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PERSPECTIVE

Entertainment (de)central

By Ashley Turing 23-11-2017

Heard of blockchain? Don’t worry if you haven’t – the vast majority of people in entertainment are still blockchain virgins. Actually, the vast majority of the world. But there are good reasons why the entertainment industry should get to grips with this particular technological game-changer, and sooner rather than later.

Here’s why. We all know VoD is the future. We all know that viewers are rewriting the rules of engagement and that access to choice is improving by the day. But we also know these changes are throwing up as many challenges as opportunities, for both viewers and entertainment professionals.

Chief among these challenges are the centralised internet giants, which are busy disrupting the entertainment space. For me, a particularly troubling aspect is ‘personalised content.’ It works like this: SVoD platforms gather data from users’ viewing habits, which they then use to rate actors, directors and even things like romance levels, plot conclusiveness and the ‘moral status’ of characters to judge whether a piece of content is worthy of transmission.

These user-data-based scoring systems have a single objective in mind: to make more money by locking-in content rights. This is dangerous. It’s a textbook example of short-term gain versus long-term pain. In return for a tempting stack of cash, you effectively lose control of your IP, which ends up being locked into a centralised system in perpetuity. You won’t be told how your content is ranked or who’s watching it because these ‘intelligent’ system statistics are secret. That’s allowed, because centralised monoliths are answerable to no one except their shareholders. And this lack of transparency, yoked to the distraction of big, quick money, is an addictive opiate.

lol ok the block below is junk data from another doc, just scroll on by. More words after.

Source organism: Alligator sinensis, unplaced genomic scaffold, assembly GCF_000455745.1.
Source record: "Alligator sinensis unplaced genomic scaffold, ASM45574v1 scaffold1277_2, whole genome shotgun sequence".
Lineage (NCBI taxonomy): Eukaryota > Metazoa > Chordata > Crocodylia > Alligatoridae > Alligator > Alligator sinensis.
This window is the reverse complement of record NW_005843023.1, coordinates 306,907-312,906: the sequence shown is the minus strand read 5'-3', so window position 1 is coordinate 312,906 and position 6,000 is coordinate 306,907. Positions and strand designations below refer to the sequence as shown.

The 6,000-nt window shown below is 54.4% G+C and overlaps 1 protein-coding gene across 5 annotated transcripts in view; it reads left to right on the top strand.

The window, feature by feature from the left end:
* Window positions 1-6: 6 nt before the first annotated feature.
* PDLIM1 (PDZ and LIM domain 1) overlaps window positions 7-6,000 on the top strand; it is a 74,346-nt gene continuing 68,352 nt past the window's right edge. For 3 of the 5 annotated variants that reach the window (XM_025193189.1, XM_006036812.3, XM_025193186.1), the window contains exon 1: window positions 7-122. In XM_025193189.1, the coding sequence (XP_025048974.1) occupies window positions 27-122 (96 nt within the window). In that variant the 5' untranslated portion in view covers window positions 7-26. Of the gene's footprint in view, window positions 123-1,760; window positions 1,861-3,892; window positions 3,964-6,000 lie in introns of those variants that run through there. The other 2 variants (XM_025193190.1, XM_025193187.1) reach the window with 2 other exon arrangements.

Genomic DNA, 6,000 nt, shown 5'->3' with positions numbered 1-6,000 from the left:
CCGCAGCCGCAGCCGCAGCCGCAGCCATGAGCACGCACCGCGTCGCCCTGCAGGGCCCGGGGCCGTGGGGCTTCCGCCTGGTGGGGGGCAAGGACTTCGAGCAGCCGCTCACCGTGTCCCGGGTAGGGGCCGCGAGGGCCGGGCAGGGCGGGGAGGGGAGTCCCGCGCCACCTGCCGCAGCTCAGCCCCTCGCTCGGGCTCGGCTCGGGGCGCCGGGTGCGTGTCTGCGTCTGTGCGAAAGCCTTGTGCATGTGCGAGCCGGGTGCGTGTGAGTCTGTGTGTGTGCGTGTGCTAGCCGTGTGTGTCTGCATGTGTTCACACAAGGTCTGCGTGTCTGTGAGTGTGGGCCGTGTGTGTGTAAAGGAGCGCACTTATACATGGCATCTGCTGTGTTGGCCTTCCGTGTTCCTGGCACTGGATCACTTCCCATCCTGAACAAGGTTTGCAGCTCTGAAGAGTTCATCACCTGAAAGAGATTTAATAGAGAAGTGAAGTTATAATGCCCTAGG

I believe that, in order to compete with overlords of the internet, we need to change the game. We need to create a new marketplace that’s fairer, more efficient and more transparent – one that rewards the makers and consumers of content, not just shareholders.

Enter blockchain, an incorruptible digital ledger of contractual transactions that everyone on the network can see. The basic building block of decentralisation, blockchain harnesses the power of mass collaboration to enable you to create secure, peer-to-peer contracts without the need for a third-party – Netflix, Facebook, Google – to manage it and, significantly, profit from it.

In terms of entertainment, decentralisation has the potential to reinvent several key areas of our business. Top of the list is digital rights management. It turns out that blockchain is very good at managing digital rights, because the information contained in an open ledger cannot be tweaked, retrofitted, manipulated or erased. It is permanent and immutable. This means your IP transactions can be traced, proved and monitored end to end. It also means producers can raise funds for a production based on the IP licensing terms – terms that can be tracked all the way to the consumer.